Wednesday Reads: Tired of itPosted: August 17, 2022 Filed under: 2022 Primaries, abortion rights, Abusive Relationships, child sexual abuse, Climate/Inflation Package, Crimes against Children, Donald Trump, fetus fetishists, Inflation Reduction Act, morning reads, open thread, Political and Editorial Cartoons, racism, Rape Culture, Reproductive Health, Reproductive Justice, Reproductive Rights, The Biden/Harris Administration, the GOP, White Christian Nationalism, white nationalists 18 Comments
Good morning, yesterday I woke up to all my Kamala and Hillary stickers (as well as my equally and abortion rights…and voting rights and trans rights and women’s rights stickers) all ripped off the refrigerator. These stickers and magnets are important to me, I’ve been collecting them for decades. My son is the one who viciously took them down. He is one of those right wing assholes. Mirroring the words of MTG before I see tweets about her quotes on Twitter. It is so upsetting. So just the basics today.
This is an open thread.
Wednesday Reads: DumbbellsPosted: August 10, 2022 Filed under: 2024 Elections, abortion rights, Black Women Lead, Discrimination against women, Donald Trump, FBI raids, hate crimes, morning reads, open thread, Political and Editorial Cartoons, QAnon Queen Marjorie Taylor Greene, Rape Culture, Reproductive Rights, the GOP, The Trump Family Crime Syndicate, White Christian Nationalism, white nationalists, Women's Healthcare, Women's Rights 18 Comments
Hello…and so we begin with the cartoons, via Cagle:
This is an open thread.
Sunday Reads: Together AgainPosted: July 17, 2022 Filed under: 2022 Elections, 2022 Primaries, 2024 Elections, abortion rights, birth control, black women's reproductive health, child sexual abuse, children, Climate change, Congress, Crimes against Children, Discrimination against women, Donald Trump, January 6 Committee Public Hearings, Joe Manchin, morning reads, open thread, PLUB Pro-Life-Until-Birth, Political and Editorial Cartoons, Rape Culture, Reproductive Health, Reproductive Justice, Reproductive Rights, Russia, Saudi Arabia, the GOP, Ukraine, Violence against women, War on Women, Women's Healthcare 21 Comments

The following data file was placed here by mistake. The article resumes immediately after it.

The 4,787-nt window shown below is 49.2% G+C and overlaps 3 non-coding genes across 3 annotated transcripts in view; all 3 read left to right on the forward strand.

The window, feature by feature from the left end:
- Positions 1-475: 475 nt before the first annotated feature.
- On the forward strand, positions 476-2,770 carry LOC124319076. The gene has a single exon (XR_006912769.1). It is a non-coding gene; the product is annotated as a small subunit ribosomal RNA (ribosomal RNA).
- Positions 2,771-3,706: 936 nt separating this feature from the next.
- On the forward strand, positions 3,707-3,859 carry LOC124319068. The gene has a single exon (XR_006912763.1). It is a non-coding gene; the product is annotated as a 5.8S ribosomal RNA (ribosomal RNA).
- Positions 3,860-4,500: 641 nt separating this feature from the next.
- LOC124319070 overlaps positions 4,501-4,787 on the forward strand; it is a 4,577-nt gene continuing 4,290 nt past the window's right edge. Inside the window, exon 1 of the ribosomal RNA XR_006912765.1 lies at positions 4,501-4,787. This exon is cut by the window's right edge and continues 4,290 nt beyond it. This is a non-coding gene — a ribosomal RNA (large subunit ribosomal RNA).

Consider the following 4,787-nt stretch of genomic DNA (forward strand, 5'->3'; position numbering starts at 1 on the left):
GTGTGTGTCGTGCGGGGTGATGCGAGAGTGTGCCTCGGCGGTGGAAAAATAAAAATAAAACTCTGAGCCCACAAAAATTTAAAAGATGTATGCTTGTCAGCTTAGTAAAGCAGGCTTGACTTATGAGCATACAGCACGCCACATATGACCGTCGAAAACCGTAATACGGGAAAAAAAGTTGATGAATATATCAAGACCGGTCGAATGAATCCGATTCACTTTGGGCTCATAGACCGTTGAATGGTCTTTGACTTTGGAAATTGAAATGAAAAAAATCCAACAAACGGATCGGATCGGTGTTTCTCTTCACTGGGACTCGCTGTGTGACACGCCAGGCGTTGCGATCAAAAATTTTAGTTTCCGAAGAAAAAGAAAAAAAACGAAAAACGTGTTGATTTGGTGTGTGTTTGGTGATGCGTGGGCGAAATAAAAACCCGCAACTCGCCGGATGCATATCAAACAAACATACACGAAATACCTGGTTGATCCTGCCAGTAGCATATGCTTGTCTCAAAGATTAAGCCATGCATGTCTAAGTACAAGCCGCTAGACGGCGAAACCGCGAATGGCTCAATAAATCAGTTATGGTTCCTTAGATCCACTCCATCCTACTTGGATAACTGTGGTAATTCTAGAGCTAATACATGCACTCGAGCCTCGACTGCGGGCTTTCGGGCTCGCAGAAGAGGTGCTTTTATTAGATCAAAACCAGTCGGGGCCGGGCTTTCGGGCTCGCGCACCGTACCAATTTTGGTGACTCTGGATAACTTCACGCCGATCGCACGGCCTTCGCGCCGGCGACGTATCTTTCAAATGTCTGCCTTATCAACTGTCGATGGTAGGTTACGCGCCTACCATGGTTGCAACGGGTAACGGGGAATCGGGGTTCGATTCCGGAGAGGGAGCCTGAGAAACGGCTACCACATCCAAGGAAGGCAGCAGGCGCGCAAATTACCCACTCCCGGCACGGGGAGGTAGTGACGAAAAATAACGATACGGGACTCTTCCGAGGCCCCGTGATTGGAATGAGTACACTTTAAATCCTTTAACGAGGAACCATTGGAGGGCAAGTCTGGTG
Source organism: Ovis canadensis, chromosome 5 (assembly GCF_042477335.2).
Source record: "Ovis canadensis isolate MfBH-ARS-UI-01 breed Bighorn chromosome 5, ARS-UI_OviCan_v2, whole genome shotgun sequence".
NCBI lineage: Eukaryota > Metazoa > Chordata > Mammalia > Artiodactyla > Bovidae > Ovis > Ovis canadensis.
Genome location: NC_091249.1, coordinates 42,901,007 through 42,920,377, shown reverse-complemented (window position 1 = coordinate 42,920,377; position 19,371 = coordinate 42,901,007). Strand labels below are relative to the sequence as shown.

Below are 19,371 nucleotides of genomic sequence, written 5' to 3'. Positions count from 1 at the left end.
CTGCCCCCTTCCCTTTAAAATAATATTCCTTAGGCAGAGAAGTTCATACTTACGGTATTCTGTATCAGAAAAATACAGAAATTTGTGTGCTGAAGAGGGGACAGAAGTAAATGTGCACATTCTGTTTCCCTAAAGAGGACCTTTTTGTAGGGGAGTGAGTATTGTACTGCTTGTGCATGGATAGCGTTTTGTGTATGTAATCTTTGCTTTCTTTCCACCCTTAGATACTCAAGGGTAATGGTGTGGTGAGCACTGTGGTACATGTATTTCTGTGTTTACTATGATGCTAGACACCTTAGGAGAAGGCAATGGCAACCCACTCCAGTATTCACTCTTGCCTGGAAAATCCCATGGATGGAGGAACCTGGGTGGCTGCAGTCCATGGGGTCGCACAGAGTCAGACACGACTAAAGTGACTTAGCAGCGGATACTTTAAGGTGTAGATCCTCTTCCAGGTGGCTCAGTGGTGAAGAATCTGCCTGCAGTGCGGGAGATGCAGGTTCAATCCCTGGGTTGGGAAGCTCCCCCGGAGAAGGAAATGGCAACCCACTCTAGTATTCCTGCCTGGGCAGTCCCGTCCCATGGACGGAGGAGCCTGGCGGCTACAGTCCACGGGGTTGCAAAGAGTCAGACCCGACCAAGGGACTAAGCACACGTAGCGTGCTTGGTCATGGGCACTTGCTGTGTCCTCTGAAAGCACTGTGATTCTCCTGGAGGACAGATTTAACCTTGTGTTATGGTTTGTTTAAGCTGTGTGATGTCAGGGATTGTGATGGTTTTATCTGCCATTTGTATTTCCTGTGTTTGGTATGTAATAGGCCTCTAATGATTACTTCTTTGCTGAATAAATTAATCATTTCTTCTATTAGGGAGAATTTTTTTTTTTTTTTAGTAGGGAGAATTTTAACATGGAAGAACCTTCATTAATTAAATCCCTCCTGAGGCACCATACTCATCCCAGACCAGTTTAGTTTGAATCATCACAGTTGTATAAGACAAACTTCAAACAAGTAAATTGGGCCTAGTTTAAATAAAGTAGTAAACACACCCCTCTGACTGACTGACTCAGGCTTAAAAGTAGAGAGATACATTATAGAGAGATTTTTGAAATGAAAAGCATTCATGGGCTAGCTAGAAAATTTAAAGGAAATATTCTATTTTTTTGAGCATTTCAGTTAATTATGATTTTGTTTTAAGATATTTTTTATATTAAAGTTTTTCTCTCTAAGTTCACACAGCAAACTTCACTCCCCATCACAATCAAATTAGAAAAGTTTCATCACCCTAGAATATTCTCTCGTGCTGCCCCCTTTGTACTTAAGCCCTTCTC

Good morning, my Daddy and I laughed like hell at that image up top.
Cartoons via Cagle website:
I know it isn’t much, but I do donate to a few abortion organizations each month… SisterSong, ARC-SouthEast, Abortion Access Front, NARAL. Here are some abortion orgs for 15 different states, check them out.
I loved that song when I was little….I even had my hair cut in a page boy hairstyle like Tennille when I was 5 years old.
This is an open thread.
Monday Reads: Of Droogs, Unwinable Wars, and Civil Rights ProtestsPosted: February 7, 2022 Filed under: Black Lives Matter, Black Women Lead, Capital Punishment aka Death Penalty, child sexual abuse, children, Civil Liberties, Civil Rights, corporate money, Criminal Justice System, Feminists, History, Human Rights, immigration, income inequality, misogyny, physical abuse, police brutality, racism, Rape Culture, white nationalists 22 Comments
Good Day Sky Dancers!
Fifty years ago, Elton John released Tiny Dancer, and Clockwork Orange was playing in theatres. We were fighting what seemed like an endless war run by a lawless President. It was the year of the Easter Offensive when North Vietnamese forces overran South Vietnamese forces. It was probably the first true evidence of a war the US would not win.
Shirley Chisholm became the first woman and African American to seek the nomination for president of the United States from one of the two major political parties. The Equal Rights Amendment (ERA) passed Congress and got 35 of the 38 votes to become a Constitutional Amendment. In 1972, Native Americans occupied the Bureau of Indian Affairs. The protest came from tribal frustration with the government’s ‘Trail of Broken Treaties.’ It lasted six days.
Furman v. Georgia was decided in 1972. The United States Supreme Court invalidated all death penalty schemes in the United States in a 5–4 decision. Each member of the majority wrote a separate opinion. The Civil Rights act of 1972 passed which led to Title IX.